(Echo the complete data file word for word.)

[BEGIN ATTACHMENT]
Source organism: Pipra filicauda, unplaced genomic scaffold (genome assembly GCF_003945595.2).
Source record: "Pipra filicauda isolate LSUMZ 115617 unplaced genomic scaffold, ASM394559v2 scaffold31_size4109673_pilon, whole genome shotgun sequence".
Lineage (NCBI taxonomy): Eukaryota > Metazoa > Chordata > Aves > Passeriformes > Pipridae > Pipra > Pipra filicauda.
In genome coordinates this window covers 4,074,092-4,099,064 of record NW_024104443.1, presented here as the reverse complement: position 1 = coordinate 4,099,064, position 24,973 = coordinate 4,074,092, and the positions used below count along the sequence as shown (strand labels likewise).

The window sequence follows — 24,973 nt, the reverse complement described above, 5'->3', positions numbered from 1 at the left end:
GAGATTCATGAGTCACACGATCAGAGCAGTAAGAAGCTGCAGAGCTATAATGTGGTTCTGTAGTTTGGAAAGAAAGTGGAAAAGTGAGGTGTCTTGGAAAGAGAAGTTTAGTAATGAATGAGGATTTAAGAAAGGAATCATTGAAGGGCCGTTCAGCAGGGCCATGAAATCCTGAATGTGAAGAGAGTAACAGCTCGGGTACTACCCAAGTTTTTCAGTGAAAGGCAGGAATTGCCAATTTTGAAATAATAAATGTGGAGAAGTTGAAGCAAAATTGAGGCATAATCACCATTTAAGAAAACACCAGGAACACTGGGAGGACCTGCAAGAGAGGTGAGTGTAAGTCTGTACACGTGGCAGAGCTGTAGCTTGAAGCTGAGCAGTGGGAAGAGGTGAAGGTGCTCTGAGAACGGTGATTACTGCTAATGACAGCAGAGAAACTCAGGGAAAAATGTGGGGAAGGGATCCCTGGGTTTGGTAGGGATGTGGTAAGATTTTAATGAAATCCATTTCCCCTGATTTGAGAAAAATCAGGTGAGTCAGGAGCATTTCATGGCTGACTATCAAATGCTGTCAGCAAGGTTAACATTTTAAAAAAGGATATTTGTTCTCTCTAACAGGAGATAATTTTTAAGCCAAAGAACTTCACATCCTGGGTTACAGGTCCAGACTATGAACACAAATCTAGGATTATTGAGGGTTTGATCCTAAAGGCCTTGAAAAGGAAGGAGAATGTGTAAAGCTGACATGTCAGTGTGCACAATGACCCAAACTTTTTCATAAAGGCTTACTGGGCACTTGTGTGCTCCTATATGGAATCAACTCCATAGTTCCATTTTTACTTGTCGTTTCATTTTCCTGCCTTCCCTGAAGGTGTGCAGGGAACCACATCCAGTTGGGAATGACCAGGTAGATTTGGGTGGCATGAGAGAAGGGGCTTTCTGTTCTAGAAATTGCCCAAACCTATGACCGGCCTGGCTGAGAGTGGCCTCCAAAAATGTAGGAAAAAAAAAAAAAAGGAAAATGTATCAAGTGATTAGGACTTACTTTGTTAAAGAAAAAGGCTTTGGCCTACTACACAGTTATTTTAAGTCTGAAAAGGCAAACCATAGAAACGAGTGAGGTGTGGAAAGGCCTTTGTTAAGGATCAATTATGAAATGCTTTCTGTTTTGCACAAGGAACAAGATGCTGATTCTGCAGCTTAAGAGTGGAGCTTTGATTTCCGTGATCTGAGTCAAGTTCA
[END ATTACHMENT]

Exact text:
Source organism: Pipra filicauda, unplaced genomic scaffold (genome assembly GCF_003945595.2).
Source record: "Pipra filicauda isolate LSUMZ 115617 unplaced genomic scaffold, ASM394559v2 scaffold31_size4109673_pilon, whole genome shotgun sequence".
Lineage (NCBI taxonomy): Eukaryota > Metazoa > Chordata > Aves > Passeriformes > Pipridae > Pipra > Pipra filicauda.
In genome coordinates this window covers 4,074,092-4,099,064 of record NW_024104443.1, presented here as the reverse complement: position 1 = coordinate 4,099,064, position 24,973 = coordinate 4,074,092, and the positions used below count along the sequence as shown (strand labels likewise).

The window sequence follows — 24,973 nt, the reverse complement described above, 5'->3', positions numbered from 1 at the left end:
GAGATTCATGAGTCACACGATCAGAGCAGTAAGAAGCTGCAGAGCTATAATGTGGTTCTGTAGTTTGGAAAGAAAGTGGAAAAGTGAGGTGTCTTGGAAAGAGAAGTTTAGTAATGAATGAGGATTTAAGAAAGGAATCATTGAAGGGCCGTTCAGCAGGGCCATGAAATCCTGAATGTGAAGAGAGTAACAGCTCGGGTACTACCCAAGTTTTTCAGTGAAAGGCAGGAATTGCCAATTTTGAAATAATAAATGTGGAGAAGTTGAAGCAAAATTGAGGCATAATCACCATTTAAGAAAACACCAGGAACACTGGGAGGACCTGCAAGAGAGGTGAGTGTAAGTCTGTACACGTGGCAGAGCTGTAGCTTGAAGCTGAGCAGTGGGAAGAGGTGAAGGTGCTCTGAGAACGGTGATTACTGCTAATGACAGCAGAGAAACTCAGGGAAAAATGTGGGGAAGGGATCCCTGGGTTTGGTAGGGATGTGGTAAGATTTTAATGAAATCCATTTCCCCTGATTTGAGAAAAATCAGGTGAGTCAGGAGCATTTCATGGCTGACTATCAAATGCTGTCAGCAAGGTTAACATTTTAAAAAAGGATATTTGTTCTCTCTAACAGGAGATAATTTTTAAGCCAAAGAACTTCACATCCTGGGTTACAGGTCCAGACTATGAACACAAATCTAGGATTATTGAGGGTTTGATCCTAAAGGCCTTGAAAAGGAAGGAGAATGTGTAAAGCTGACATGTCAGTGTGCACAATGACCCAAACTTTTTCATAAAGGCTTACTGGGCACTTGTGTGCTCCTATATGGAATCAACTCCATAGTTCCATTTTTACTTGTCGTTTCATTTTCCTGCCTTCCCTGAAGGTGTGCAGGGAACCACATCCAGTTGGGAATGACCAGGTAGATTTGGGTGGCATGAGAGAAGGGGCTTTCTGTTCTAGAAATTGCCCAAACCTATGACCGGCCTGGCTGAGAGTGGCCTCCAAAAATGTAGGAAAAAAAAAAAAAAGGAAAATGTATCAAGTGATTAGGACTTACTTTGTTAAAGAAAAAGGCTTTGGCCTACTACACAGTTATTTTAAGTCTGAAAAGGCAAACCATAGAAACGAGTGAGGTGTGGAAAGGCCTTTGTTAAGGATCAATTATGAAATGCTTTCTGTTTTGCACAAGGAACAAGATGCTGATTCTGCAGCTTAAGAGTGGAGCTTTGATTTCCGTGATCTGAGTCAAGTTCA